Wednesday, December 4, 2019

Brrr! It's December!

I'm afraid it's going to be one of those winters--cold and foggy. I haven't counted but I bet we've had at least twenty foggy days since October and it isn't even winter yet. We've had several frosts, none below about 25 degrees though so it could be worse and I shouldn't complain. 

One of the ways I can tell how cold it's gotten is by the looks of my hardy banana. I'd say it could and probably will get colder before spring. 

Musa basjoo (Hardy Banana)

Yes, the garden is a mess but there are still a few flowers and foliage to keep things interesting. 

The below Correa (and the white flowered one that I forgot to photograph) have been blooming since September. They're so pretty, sitting in my covered patio.

Correa x 'Dusky Bells'

On the cold nights I've been covering my patio potted plants with blankets. This Impatiens is continuing to bloom. In fact it's blooming more now than it did all summer which leads me to believe that it prefers cooler weather. 

Impatiens sodenii 'La Vida Rosa'

The same thing can be said for this Bacopa. In summer I was constantly watering and fertilizing it and although it thanked me with pretty blooms, it didn't look nearly as nice as it does now! 

Bacopa 'Rosea'

I'm hoping the temps don't drop too low because these flowers really do help stave off the winter blues.

Bacopa 'Rosea'

This Abutilon is situated in a sheltered spot and continues to pump out blooms.

Abutilon

Check out this winter-blooming Clematis 'Freckles'! The weather hasn't discouraged it in the slightest!

Clematis cirrhosa var. purpurscens 'Freckles'

Aren't these the cutest flowers?

Clematis cirrhosa var. purpurscens 'Freckles'

Clematis cirrhosa var. purpurscens 'Freckles'

Clematis cirrhosa var. purpurscens 'Freckles'

I even trained a few of its stems to cling to this makeshift trellis thingy on my patio's ceiling.

Clematis cirrhosa var. purpurscens 'Freckles'

Another winter blooming Clematis is a species called urophylla. I think it is a bit more temperature-sensitive though because the blooms haven't opened. They just sit there teasing. Yes. It has really gorgeous foliage too!

Clematis aff. urophylla

These tough, easy to grow Daphne are the best! They bloom almost continually and seem to be impervious to the temperatures.

Daphne transylvanica 'Summer Ice'

The one drawback, however, is that they don't really have much fragrance when the temps are in the 30s or 40s.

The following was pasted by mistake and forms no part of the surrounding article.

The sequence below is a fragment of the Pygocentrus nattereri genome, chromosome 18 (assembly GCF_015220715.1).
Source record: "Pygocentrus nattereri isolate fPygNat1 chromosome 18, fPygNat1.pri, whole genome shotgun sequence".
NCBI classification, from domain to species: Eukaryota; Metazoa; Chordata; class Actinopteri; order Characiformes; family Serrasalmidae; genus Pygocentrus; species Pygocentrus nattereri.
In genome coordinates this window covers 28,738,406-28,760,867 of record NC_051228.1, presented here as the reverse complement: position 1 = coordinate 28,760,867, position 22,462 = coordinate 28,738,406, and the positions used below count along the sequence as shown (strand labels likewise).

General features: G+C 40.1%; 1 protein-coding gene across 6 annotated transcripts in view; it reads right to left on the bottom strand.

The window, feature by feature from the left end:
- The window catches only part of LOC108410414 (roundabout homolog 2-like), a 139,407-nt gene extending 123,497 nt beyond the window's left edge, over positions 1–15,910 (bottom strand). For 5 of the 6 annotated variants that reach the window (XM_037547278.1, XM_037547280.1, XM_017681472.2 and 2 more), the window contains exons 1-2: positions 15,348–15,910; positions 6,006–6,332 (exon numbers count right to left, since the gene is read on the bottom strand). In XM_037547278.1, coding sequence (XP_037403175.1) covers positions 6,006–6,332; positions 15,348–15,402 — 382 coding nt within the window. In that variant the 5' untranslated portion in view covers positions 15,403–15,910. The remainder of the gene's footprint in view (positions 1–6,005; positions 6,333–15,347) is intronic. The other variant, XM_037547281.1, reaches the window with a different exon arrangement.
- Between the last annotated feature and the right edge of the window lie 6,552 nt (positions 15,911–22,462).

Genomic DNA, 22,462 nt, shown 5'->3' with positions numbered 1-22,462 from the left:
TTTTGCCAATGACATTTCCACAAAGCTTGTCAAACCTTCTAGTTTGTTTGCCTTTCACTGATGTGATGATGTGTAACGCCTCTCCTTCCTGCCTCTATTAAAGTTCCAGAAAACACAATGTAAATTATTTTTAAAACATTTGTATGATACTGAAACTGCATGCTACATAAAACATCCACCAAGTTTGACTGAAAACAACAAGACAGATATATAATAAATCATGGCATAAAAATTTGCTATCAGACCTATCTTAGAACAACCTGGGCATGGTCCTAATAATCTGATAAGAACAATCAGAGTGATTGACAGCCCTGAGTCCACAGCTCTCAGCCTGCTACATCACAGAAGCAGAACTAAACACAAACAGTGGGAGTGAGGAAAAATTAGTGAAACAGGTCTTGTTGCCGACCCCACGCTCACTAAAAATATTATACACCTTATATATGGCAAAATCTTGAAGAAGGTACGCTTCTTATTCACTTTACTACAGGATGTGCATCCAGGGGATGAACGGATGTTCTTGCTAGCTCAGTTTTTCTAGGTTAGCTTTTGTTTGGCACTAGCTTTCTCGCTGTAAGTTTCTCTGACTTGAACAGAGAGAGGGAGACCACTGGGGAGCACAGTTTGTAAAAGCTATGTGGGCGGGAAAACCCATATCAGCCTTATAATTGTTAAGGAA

Daphne transylvanica 'Eternal Fragrance'


Daphne transylvanica 'Eternal Fragrance'

The Mexican Orange has also been blooming off and on since early fall.

Choisya ternata (Mexican Orange)

Choisya ternata  (Mexican Orange)

This little Callirhoe flower is a pleasant anomaly. 

Callihroe involucrata var. tenuissima

Neil Bell is happy and that is good  because I don't have a hummingbird feeder proper. Just flowers like these for the hummers.

Grevillea 'Neil Bell'

Reliable both in its winter-blooming and in its inability to photograph well, (Okay, maybe it's the photographer.) this Viburnum has a few blooms and tons of buds. Clematis 'Freckles' clamors up its mossy branches.

Viburnum bodnantense 'Dawn'

Viburnum bodnantense 'Dawn'

Here's another tender plant that I have been covering with a blanket. I really hope I'm successful in keeping it alive.

Anisodontea x 'Tara's Pink'





Reseeders like this Feverfew are tougher than they look!

Tanacetum parthenium aureum

There is an interesting story about how I came by the rosebush (below) but I won't share it here. Suffice it to say that it is a winner! I've moved it around so many times and it still rewards me with this... even in December!

Rosa 'Adelaide Hoodless'

Rosa 'Adelaide Hoodless'

Who doesn't love a tough and long blooming Penstemon?

Penstemon 'Garnet'

Speaking of tough, my Gardenia apparently didn't get the winter commencement memo and is trying to bloom!  See that fat, white bud there?

Gardenia 'Frostproof'

A few surprise blooms on this Armeria too. 

Armeria juniperfolius

And check out my Sarracenia. I know you're supposed to cut them back, but why?


Saracenia sp.


Sarracenia sp.

I'm going to have tons of baby Nicotiana seedlings next year. This plant is a blooming fool!

Nicotiana 'Mutabilis'

 I was surprised the Crinum wasn't killed back by the cold.

Crinum x powelli

Seriously, I'm not kidding. The cold weather is preserving these Clematis blossoms. They've looked like this for over a week. 

Clematis viticella 'Venosa Violacea'

More hummingbird food!

Mahonia x media 'Charity'

And this:

Arbutus enedo 'Compacata'

And lastly, I was so happy today when I saw tiny flowers appearing AGAIN on this Osmanthus. This is another plant that blooms intermittently throughout the year and it's quickly becoming a favorite. Hopefully the weather will allow me to get a whiff of its fragrance.

Osmanthus fragrans aurantiacus 'Apricolt Echo'

Winter foliage:

Hebe albicans 'Pink Elephant'

Hebe albicans 'Pink Elephant'












This Geranium, so far so great!

Geranium harveyi

With a Japanese maple towering above my patio, you can see what I have to contend with every November.

Leaves!

Pathway leaves!

Patio leaves!

Most of the leaves are now where they belong, in the beds where they will break down and feed the soil and its critters. 

Patio leaves gone!

That's the update for now. Keep warm, peeps. Spring is right around the corner.